All that said, I don't know anything about care in South Africa, but this seems to be standard practice in the US.

  • your explanation makes sense. Although all answers posted here are very informative and aided towards a better understanding, I will be selecting this one as the accepted answer as I feel it is most relevant to my question and puts my mind at ease for now. – CodeWarrior Feb 27 '17 at 21:18
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You have reason for concern; ​​​​​​​​​​​​​​​​​​hearing loss is the most common congenital condition in the United States. According to the American Academy of Pediatrics,

Each year, an estimated three in 1,000 infants are born in the US with moderate, severe, or profound hearing loss resulting in delayed development in language, learning, and speech.

Your midwife misinformed you; infant audiological exams are routine. An infant's hearing can be assessed almost immediately after birth. If your child was born in the US, it is likely that a hearing test was done in the hospital before the infant went home. According to the CDC:

[O]f the nearly 4 million infants born in the United States in 2005, 91.5 percent were screened for hearing loss.

That was 2005. Most states are required to screen for hearing before discharge; more were added since 2005. Check to see if your hospital did a newborn screening test.

It's quite easy to test for deafness at home, though it will startle the infant, and it won't determine the degree of hearing loss. While your baby is sleeping, clap loudly at a distance of about 12 inches. They will startle and start to cry. However, this is not a substitute for a diagnostic hearing exam.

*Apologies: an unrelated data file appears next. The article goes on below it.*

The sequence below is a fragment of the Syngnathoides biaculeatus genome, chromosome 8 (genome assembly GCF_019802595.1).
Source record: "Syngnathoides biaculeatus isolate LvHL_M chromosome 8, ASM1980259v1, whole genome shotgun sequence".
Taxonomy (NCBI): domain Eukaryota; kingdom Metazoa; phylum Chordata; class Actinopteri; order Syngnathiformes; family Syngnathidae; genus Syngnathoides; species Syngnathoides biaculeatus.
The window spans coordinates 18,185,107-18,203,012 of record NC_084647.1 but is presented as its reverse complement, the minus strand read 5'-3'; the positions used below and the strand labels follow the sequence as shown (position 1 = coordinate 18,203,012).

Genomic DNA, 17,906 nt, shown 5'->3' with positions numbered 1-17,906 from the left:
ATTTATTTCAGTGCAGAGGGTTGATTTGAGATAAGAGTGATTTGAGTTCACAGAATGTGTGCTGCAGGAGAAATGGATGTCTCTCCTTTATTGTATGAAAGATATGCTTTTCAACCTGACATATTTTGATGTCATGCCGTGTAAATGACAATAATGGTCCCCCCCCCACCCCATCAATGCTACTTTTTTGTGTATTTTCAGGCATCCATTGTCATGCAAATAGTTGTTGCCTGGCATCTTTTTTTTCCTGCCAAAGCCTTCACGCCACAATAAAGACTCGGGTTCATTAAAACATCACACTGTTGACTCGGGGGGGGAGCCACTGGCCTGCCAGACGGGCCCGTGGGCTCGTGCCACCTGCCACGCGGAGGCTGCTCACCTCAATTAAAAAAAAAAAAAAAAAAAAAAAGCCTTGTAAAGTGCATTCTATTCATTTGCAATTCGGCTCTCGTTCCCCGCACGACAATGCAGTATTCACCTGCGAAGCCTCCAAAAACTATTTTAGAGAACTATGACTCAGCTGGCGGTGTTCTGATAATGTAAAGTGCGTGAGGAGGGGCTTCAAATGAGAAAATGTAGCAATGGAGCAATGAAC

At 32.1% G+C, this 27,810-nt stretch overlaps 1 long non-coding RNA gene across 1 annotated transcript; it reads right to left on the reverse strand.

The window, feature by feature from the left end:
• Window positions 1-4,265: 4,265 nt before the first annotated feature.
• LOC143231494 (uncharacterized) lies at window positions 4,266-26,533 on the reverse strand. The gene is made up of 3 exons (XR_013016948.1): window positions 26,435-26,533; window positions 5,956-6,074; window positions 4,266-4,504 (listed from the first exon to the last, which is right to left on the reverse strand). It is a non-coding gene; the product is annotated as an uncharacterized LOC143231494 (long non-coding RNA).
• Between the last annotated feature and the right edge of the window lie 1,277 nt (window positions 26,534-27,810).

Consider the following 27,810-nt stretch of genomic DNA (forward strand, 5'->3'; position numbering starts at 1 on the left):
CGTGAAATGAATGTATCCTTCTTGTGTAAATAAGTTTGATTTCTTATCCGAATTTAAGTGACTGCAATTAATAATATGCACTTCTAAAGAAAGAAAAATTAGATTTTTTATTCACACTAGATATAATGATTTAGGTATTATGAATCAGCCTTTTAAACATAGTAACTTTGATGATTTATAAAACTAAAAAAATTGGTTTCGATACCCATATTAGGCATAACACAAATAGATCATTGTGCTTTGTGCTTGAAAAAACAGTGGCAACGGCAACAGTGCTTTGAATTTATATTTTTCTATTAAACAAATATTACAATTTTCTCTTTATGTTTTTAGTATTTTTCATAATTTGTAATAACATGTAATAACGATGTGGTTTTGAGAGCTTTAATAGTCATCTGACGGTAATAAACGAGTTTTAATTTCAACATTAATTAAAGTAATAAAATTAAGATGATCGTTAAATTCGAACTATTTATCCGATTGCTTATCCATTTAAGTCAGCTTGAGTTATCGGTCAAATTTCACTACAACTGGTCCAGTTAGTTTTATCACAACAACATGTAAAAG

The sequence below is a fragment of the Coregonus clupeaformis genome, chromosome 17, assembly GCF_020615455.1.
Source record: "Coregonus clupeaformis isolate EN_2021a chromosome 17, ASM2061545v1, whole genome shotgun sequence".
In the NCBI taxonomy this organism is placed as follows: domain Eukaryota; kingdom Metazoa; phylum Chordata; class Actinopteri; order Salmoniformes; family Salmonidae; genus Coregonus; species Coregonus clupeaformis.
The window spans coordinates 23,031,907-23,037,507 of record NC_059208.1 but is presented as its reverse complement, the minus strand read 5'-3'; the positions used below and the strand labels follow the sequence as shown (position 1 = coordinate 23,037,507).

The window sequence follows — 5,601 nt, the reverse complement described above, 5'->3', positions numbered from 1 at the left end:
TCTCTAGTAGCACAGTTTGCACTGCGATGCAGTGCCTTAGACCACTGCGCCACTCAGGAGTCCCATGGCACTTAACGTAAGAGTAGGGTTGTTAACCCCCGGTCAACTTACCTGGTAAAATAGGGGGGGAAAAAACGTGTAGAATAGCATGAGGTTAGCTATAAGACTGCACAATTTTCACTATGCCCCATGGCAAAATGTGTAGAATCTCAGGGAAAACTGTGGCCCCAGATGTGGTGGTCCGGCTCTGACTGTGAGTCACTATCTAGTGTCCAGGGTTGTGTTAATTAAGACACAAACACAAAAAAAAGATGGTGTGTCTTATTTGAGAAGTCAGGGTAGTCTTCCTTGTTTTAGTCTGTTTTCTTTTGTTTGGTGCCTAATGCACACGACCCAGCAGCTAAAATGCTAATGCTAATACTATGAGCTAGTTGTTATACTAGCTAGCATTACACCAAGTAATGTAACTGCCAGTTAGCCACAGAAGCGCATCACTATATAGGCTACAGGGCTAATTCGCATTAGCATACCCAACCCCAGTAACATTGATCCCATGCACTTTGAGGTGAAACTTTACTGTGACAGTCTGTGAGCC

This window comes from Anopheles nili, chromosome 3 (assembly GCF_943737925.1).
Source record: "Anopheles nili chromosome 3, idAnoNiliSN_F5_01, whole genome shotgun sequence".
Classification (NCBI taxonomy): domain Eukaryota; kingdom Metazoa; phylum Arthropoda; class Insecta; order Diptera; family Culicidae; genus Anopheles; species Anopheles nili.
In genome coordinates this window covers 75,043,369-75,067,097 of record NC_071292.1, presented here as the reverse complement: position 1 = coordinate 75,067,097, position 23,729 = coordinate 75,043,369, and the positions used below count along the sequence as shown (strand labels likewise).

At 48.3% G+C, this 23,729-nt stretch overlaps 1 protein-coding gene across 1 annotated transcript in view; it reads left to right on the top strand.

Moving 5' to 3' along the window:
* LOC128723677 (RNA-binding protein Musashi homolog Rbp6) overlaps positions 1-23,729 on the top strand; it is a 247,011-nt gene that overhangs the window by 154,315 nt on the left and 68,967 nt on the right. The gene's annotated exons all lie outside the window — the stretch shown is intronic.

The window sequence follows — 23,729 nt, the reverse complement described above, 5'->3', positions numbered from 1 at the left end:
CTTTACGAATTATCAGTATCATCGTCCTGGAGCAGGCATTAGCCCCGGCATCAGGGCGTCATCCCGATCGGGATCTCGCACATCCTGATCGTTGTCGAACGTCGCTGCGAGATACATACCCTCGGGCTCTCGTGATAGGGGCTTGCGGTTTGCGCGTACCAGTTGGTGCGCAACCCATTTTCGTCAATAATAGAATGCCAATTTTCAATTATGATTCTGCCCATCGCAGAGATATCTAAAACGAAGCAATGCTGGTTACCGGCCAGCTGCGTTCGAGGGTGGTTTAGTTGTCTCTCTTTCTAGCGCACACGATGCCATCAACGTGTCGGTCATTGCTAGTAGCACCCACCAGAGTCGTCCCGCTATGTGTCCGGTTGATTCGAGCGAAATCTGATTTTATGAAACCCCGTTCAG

Please see the flow chart (the last reference) for the usual (recommended) protocol for testing. If your child has not been tested, please have the test done within the next few weeks, as it should have been done already.

I don't know who will pay for screening after a home birth in South Africa, but in the US, ~$50 covers the cost of the test.

Early Hearing Detection and Intervention
Newborn Hearing Screening Laws
Flow Chart

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    Note that the startle test doesn't always work, and nor do the older "shake something behind them" tests. In my case, the shake test missed me being part deaf when small, and my daughter, who passed more modern tests with flying colours, completely ignored things being shaken behind her. In other words, don't panic if the home tests suggest a problem - they're not as good as the proper tests! – Matthew Feb 27 '17 at 17:32
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    @Matthew - That's why I stated, "this is not a substitute for a diagnostic hearing exam," then recommended a proper test. I don't shake things in a can; I have never heard of doing this with humans (I have used this to discourage my dogs from climbing into the front seat. Works wonders!) If an infant didn't startle to a loud clap, it would be reason for considerable concern. – anongoodnurse Feb 28 '17 at 1:46
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Not to try and compete with the excellent answer from @anongoodnurse, but merely to add a personal perspective.

Audiology test

This is my son being having his hearing tested by the audiologist when he was still 6 weeks premature. As mentioned in the comments above, this is a routine test conducted on all babies born in UK hospitals.

UPDATE: The wire on his hand and the tube in his nose were related to the prematurity rather than the audiology test

  • Looks like this is the ABR (Auditory Brainstem Response) test. – Joe Feb 27 '17 at 20:56
  • Comments are not for extended discussion; this conversation has been moved to chat. – Rory Alsop Feb 28 '17 at 19:29